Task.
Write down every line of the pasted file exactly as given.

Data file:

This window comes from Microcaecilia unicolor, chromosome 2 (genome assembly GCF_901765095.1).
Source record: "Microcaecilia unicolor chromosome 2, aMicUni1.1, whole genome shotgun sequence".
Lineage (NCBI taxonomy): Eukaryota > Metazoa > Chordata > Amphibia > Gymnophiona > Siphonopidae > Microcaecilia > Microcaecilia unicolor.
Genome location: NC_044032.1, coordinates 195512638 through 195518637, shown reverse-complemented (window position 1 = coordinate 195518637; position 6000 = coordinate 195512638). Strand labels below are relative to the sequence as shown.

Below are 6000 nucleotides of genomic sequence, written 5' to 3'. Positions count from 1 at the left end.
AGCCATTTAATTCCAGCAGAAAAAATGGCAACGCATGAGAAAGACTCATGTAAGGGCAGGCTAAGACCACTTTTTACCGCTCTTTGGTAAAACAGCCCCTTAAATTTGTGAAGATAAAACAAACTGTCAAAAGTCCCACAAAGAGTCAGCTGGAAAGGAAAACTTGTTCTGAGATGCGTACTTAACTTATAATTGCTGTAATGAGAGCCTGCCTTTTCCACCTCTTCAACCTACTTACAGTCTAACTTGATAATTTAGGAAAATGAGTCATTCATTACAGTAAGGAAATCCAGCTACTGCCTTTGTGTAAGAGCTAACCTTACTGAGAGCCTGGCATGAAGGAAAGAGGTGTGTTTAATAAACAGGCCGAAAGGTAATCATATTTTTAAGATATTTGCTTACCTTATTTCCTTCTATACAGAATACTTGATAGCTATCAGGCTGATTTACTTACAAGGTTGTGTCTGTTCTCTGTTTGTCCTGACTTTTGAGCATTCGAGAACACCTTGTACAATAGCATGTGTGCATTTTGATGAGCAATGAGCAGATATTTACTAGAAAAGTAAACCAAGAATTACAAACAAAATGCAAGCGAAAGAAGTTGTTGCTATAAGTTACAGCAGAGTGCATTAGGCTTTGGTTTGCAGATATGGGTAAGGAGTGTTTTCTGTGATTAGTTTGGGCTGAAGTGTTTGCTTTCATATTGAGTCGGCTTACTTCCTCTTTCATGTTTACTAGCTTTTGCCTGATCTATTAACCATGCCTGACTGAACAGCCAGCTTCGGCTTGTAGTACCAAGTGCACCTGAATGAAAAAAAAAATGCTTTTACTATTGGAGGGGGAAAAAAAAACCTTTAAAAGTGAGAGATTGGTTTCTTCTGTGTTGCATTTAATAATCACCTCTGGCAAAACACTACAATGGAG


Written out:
This window comes from Microcaecilia unicolor, chromosome 2 (genome assembly GCF_901765095.1).
Source record: "Microcaecilia unicolor chromosome 2, aMicUni1.1, whole genome shotgun sequence".
Lineage (NCBI taxonomy): Eukaryota > Metazoa > Chordata > Amphibia > Gymnophiona > Siphonopidae > Microcaecilia > Microcaecilia unicolor.
Genome location: NC_044032.1, coordinates 195512638 through 195518637, shown reverse-complemented (window position 1 = coordinate 195518637; position 6000 = coordinate 195512638). Strand labels below are relative to the sequence as shown.

Below are 6000 nucleotides of genomic sequence, written 5' to 3'. Positions count from 1 at the left end.
AGCCATTTAATTCCAGCAGAAAAAATGGCAACGCATGAGAAAGACTCATGTAAGGGCAGGCTAAGACCACTTTTTACCGCTCTTTGGTAAAACAGCCCCTTAAATTTGTGAAGATAAAACAAACTGTCAAAAGTCCCACAAAGAGTCAGCTGGAAAGGAAAACTTGTTCTGAGATGCGTACTTAACTTATAATTGCTGTAATGAGAGCCTGCCTTTTCCACCTCTTCAACCTACTTACAGTCTAACTTGATAATTTAGGAAAATGAGTCATTCATTACAGTAAGGAAATCCAGCTACTGCCTTTGTGTAAGAGCTAACCTTACTGAGAGCCTGGCATGAAGGAAAGAGGTGTGTTTAATAAACAGGCCGAAAGGTAATCATATTTTTAAGATATTTGCTTACCTTATTTCCTTCTATACAGAATACTTGATAGCTATCAGGCTGATTTACTTACAAGGTTGTGTCTGTTCTCTGTTTGTCCTGACTTTTGAGCATTCGAGAACACCTTGTACAATAGCATGTGTGCATTTTGATGAGCAATGAGCAGATATTTACTAGAAAAGTAAACCAAGAATTACAAACAAAATGCAAGCGAAAGAAGTTGTTGCTATAAGTTACAGCAGAGTGCATTAGGCTTTGGTTTGCAGATATGGGTAAGGAGTGTTTTCTGTGATTAGTTTGGGCTGAAGTGTTTGCTTTCATATTGAGTCGGCTTACTTCCTCTTTCATGTTTACTAGCTTTTGCCTGATCTATTAACCATGCCTGACTGAACAGCCAGCTTCGGCTTGTAGTACCAAGTGCACCTGAATGAAAAAAAAAATGCTTTTACTATTGGAGGGGGAAAAAAAAACCTTTAAAAGTGAGAGATTGGTTTCTTCTGTGTTGCATTTAATAATCACCTCTGGCAAAACACTACAATGGAG